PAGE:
Yet another artist to whom my attention has been Drawn! is Natalie Kocsis. Most of the work in her portfolio is less cute and more grotesque than Lucy here, as the example at Drawn! shows.
A nerdy aside: one of the ways in which the WordPress.com interface changed recently was in the way we can include images in posts. This thumbnail is generated by WordPress. It’s rather smaller than I like images in posts to be, but the medium size image generated is rather larger (400 rather than 128 rather than the just-right 240 of the small image size at Flickr).
Of the many topics in the WordPress.com support forums prompted by the “2.5” redesign, the largest currently has 167 responses. There’s a lot of repetition and agreement in there. That’s not a criticism of (most of) those who’ve repeated and agreed, since the forums are there for the bloggers. But it does make for some tedious reading.
So I was struck by a recent contribution, which expressed a fresher concern.
The only thing that worries me is how the changed dashboard and entry pages will feel to an absolutely new, tyro blogger with little or no web experience. Will they be frightened away?
I think that the new design (not the new bugs) will feel better to a new blogger than did the old design. I’d be interested to hear if anyone’s done any testing on this.
I get the impression that the WordPress.org community is less bothered about the new design than is the WordPress.com community. I can think of several reasons for this. For example, the .org community comprises those who upgrade the WordPress software for themselves, and so will install 2.5 when they’re ready.
So, I’m thinking that: if we plotted approval of 2.5 against blogger experience, we’d see a U-shaped curve. Those who approve least tend to be moderately experienced bloggers, of which there are many at WordPress.com.
I should add that the U-shaped curve thought is a rather tentative hypothesis about what we’d find if we gathered data from WordPress bloggers on a couple of variables. There would of course be “outliers,” such as WordPress.com bloggers who love the new interface and novice bloggers who hate it.
The main goal of the recent WordPress 2.5 was to to increase usability. Unfortunately, some, particularly at WordPress.com, have initially experienced the new release as a decrease in usability.
So when I saw, via the discerning engtech, that there was a WordPress 2.5 usability review, I checked it out. There are some remarks that seem to me valid, such as those about colors.
Overall, though, I’m disappointed with the review. There is no mention of the fact that, when writing a post, we now have to page down to assign it to a category. I am far from alone in preferring the Categories box to be at the side of the Post content box, as it used to be prior to 2.5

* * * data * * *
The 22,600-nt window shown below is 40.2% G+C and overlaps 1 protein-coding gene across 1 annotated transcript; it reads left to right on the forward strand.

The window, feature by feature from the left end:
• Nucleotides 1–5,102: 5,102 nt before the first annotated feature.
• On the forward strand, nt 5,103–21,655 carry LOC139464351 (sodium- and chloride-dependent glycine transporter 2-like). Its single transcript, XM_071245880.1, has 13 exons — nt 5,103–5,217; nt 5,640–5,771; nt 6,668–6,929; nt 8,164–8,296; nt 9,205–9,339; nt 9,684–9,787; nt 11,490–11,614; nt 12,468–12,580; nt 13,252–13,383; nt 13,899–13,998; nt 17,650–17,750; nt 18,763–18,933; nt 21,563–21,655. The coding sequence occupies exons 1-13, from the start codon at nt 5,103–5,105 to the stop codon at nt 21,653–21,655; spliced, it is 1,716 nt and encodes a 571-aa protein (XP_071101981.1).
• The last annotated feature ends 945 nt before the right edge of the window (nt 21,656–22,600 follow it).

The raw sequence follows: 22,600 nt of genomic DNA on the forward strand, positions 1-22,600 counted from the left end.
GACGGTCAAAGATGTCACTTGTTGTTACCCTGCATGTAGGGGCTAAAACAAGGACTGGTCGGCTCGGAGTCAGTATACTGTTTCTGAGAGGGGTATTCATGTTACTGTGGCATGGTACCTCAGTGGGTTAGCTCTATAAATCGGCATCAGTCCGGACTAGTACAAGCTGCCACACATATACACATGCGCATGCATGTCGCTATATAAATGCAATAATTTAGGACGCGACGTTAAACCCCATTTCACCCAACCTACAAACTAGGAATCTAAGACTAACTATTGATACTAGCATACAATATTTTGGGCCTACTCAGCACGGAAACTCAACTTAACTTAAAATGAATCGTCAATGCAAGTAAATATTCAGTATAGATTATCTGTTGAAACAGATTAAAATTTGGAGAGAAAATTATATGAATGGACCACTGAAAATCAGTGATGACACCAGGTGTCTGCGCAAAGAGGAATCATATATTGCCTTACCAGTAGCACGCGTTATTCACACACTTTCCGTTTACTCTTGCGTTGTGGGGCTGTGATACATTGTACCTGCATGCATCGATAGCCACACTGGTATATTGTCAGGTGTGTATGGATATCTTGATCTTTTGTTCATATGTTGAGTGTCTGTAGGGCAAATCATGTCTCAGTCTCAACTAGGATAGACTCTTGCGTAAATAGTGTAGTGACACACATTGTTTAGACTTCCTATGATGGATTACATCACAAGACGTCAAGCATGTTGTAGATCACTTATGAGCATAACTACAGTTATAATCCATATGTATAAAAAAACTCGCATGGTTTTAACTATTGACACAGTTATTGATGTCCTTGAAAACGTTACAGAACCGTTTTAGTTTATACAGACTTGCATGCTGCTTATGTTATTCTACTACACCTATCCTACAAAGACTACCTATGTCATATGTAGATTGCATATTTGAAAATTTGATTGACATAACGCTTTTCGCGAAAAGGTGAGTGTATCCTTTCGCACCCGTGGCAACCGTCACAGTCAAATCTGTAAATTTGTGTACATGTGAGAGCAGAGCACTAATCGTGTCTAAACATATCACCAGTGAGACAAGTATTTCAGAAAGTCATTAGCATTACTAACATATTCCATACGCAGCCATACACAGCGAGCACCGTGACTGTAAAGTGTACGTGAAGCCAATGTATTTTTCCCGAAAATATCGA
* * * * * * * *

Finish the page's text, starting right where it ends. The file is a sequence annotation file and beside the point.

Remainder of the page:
The review itself has some barriers to usability. I shuddered at writing such as “color that is contrastful to the rest of the design, possibly a complimentary color” (should be “contrasts with the rest of the design” and “complementary,” although the second error is nowhere near as annoying as the first).
I also object to the lack of a link to any other page at the site (noscope.com). The front page consists mainly of many large images: thumbnails, with links to larger images, would have made it more user-friendly.
Perhaps some of the above is harsh. But those who preach usability should be prepared to be judged on usability. That includes WordPress, although I should add that I consider some of the judgment of 2.5 to be hasty.
After WordPress 2.5, what next? Matt Mullenweg gave a talk at the recent WordCamp in Dallas about 2.5 and beyond. There’s video of the talk at the WordPress Podcast. The “beyond” part of the talk, which starts at around the 50 minute mark, doesn’t include anything earth-shattering.
The more immediate sequel to the launch of 2.5 was the 2.5-ification of WordPress.com. That just happened, to considerable outcry in the support forums. Some of the outcry might have been pre-empted by an announcement that the dashboard was about to change, and here’s how. On the other hand, some people just plain don’t like the new dash, and are lobbying for the return of the old look, or at least for the option of keeping the old look. Personally, I’m not part of the outcry, which I expect to die down soon.
Since WordPress 2.5 was released over the weekend, there’s been an avalanche of posts. This is my little snowflake of a contribution.
As Reuven Lerner remarked, the emphasis of the new release is on usability. That’s usability for the blogger/admin: usability for the reader depends on the theme, and on other administration choices.
I’m running 2.5 on one of my other blogs. I still find the interface a lot cleaner. I can even see how categories and tags being shifted down the post page, which I don’t like, can be seen as part of the spring cleaning.
I really appreciate the upgrade to plugin management. The plugins screen told me that a new version (1.1) of the Yahoo Media Player plugin was available, and a few clicks later, I was running the new version, with no need for any explicit downloading and uploading.
Usability has long been considered a weakness of free/open source software. It’s good to see GPL’d projects, such as WordPress, making usability a priority. WordPress.com, where this blog lives, should be getting 2.5-ized soon.
It started when Anil Dash posted that WordPress 2.5 is about to be released, and we [Six Apart] wanted to encourage WordPress users to upgrade. To Movable Type. Mike Arrington noted that Dash’s blog post was so tame that I can’t even find a good quote to pull. I suspect that Mike was disappointed.
If so, his disappointment was short-lived. Matt of WordPress twittered that six apart is getting desperate, and dirty.
Somehow Anil and Matt remind me of Hillary and Obama, although I’m not quite sure who is who. Perhaps we have a better politics/tech fit in John McCain/Steve Ballmer.